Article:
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With skills gaps plaguing the industry, these 10 skills are must-haves for all IT departments. It’s no coincidence that these skills make up a large percentage of the IT skills gap across the industry. Decision-makers are struggling to fill these job roles. The positions also pay well because of a lack of qualified professionals. If you’re looking to make an IT skills investment or start a new career path this year, these are the areas to consider.
To help you stay ahead of the game, here are ten IT skills that are on the brink of extinction.
Resource management is always an issue in any project, especially when the stakeholders from whom we need time have operational duties to perform. If our requirements team was at our disposal 100 percent, always completed activities on target, and worked a full eight hour day without distraction or a loss of productivity, then estimating time would be simple. In this paper, we explore standard approaches to time estimation, the dangers of multi-tasking, and estimation alternatives, which consider work habits and productivity norms.
Business processes are complicated, and mapping them is not a trivial task. Modelling standards give us the tools to model complex processes, but they do not tell us the best way to approach a model or effectively use the tool. In this hour-long webinar, Global Knowledge instructor Rod Fage will guide you through the best way to develop a model, from determining the goal and scope of the process and measuring its effectiveness, to modelling the process in a hierarchical top-down approach, enabling business analyst to continuously validate the model.
In this hour-long webinar, IT service management expert Nasser El-Batal will introduce you to the TOGAF framework. You will learn about its business benefits, critical factors for implementation success, and TOGAF's relationship to and integration with other best practices.
If any of the following reminiscences ring true to you, have you moved beyond them? If not, it might be time to make some new discoveries.
Successful transformation initiatives are driven by Business Architecture. The Business Architect plays a key role in bringing all of the portfolio components together and consistently reinforcing senior management's voice throughout the ADM lifecycle. This begins with establishing strategic goals and outcomes that set the context for the entire program and service transformation. Establishing context serves as the basis for strategic project portfolio definition and integrated execution. This approach mitigates the risk of executing projects in isolation without considering the needs of the entire portfolio as a whole. This session will boost your knowledge of these concepts and help you and your team to achieve the best possible outcomes for your organization.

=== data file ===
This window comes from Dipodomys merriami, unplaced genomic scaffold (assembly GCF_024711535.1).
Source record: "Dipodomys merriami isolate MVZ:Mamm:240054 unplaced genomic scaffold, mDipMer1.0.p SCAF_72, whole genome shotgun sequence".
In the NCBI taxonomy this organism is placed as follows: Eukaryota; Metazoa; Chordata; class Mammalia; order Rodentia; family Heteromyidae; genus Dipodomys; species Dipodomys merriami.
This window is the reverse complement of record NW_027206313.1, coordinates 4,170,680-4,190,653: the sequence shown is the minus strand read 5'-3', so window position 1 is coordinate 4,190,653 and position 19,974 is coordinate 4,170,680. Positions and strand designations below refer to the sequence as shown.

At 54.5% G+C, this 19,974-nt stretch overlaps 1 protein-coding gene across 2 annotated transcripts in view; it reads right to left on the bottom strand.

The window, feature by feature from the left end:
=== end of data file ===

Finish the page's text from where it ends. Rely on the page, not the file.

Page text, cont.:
Today, every project comes with limited resources and an impossible timeline. You have to prioritize, but how do you determine what's most important? The answer is to do more than just prioritize. You have to fully understand your company's strategic direction and make every action align with that strategy. In this hour-long webinar, project management expert Yvan Bastien will show you how to reach that full understanding and make the kinds of informed decisions that lead to success.
Traditionally, ITIL and TOGAF professionals have been part of different teams within an organization. Due to the ongoing alignment of business and IT, these professionals now often find themselves on the same team. Because of this crossover, there is a growing trend towards organization of work based on multiple best practice models.
I recently responded to a message on LinkedIn from a regular reader of this blog. He asked several questions which I will answer over the course of several posts. As part of his first question, he described a strategy report that his group is producing. The audience for this strategy report considers ITIL important to the future of their business, and so he must describe which ITIL processes his data center operations group works most closely with.
In the last two posts I discussed aspects of services in the context of some landscaping work that I’m having done. This is clearly what many people would call a “non-IT example.” I often use similar examples in my classes. However, I might initially describe an example that seems unrelated to IT, but will conclude with a challenge to students. That challenge is, “identify the IT in this example.” The truth of the matter is that most businesses these days are underpinned by some form of information technology. In fact, technology has become so ingrained into everyday services that often even the service providers themselves don’t realize how technology supports their business.